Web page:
From 1948 until its amendment in 2013, Voice of America was forbidden to broadcast directly to American citizens under § 501 of the Smith–Mundt Act.[6] The act was amended as a result of the passing of the Smith-Mundt Modernization Act provision of the National Defense Authorization Act for 2013.[7] The intent of the legislation in 1948 was to protect the American public from propaganda actions by their own government and to have no competition with private American companies.[52] The amendment had the intent of adapting to the Internet and allow American citizens to request access to VOA content.[53]

Internal policies

VOA charter


Under the Eisenhower administration in 1959, VOA Director Henry Loomis commissioned a formal statement of principles to protect the integrity of VOA programming and define the organization's mission, and was issued by Director George V. Allen as a directive in 1960 and was endorsed in 1962 by USIA director Edward R. Murrow.[54] The principles were signed into law on July 12, 1976, by President Gerald Ford. It reads:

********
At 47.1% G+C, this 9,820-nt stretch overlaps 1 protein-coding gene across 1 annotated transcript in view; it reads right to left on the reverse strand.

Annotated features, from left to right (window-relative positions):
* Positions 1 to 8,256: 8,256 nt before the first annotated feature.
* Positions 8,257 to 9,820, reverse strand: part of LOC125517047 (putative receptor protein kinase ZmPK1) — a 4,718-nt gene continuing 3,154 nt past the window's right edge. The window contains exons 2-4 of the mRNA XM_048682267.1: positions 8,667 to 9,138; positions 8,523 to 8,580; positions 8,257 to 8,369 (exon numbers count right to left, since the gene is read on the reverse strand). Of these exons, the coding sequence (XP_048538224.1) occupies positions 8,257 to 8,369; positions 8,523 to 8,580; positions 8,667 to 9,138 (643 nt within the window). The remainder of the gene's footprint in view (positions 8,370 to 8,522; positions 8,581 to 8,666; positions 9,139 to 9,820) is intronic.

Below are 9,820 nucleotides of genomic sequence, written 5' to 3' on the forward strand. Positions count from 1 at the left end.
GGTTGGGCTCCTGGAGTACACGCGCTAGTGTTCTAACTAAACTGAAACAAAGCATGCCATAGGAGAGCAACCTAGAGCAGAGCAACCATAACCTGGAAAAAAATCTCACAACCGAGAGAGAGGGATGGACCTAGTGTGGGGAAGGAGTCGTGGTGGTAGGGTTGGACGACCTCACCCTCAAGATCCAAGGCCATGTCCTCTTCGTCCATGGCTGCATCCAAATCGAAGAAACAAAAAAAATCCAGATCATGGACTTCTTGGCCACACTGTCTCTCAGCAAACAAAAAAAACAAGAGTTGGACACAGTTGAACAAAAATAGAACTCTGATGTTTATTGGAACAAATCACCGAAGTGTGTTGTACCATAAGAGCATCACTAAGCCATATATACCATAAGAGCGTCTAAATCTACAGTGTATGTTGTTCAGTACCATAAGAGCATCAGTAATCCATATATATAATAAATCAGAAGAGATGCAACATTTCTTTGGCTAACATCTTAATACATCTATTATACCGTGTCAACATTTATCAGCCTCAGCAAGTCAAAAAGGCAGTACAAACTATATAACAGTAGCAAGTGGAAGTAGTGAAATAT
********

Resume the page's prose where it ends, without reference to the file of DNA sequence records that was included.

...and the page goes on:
The long-range interests of the United States are served by communicating directly with the peoples of the world by radio. To be effective, the Voice of America must win the attention and respect of listeners. These principles will therefore govern Voice of America (VOA) broadcasts. 1. VOA will serve as a consistently reliable and authoritative source of news. VOA news will be accurate, objective, and comprehensive. 2. VOA will represent America, not any single segment of American society, and will therefore present a balanced and comprehensive projection of significant American thought and institutions. 3. VOA will present the policies of the United States clearly and effectively, and will also present responsible discussions and opinion on these policies.[5]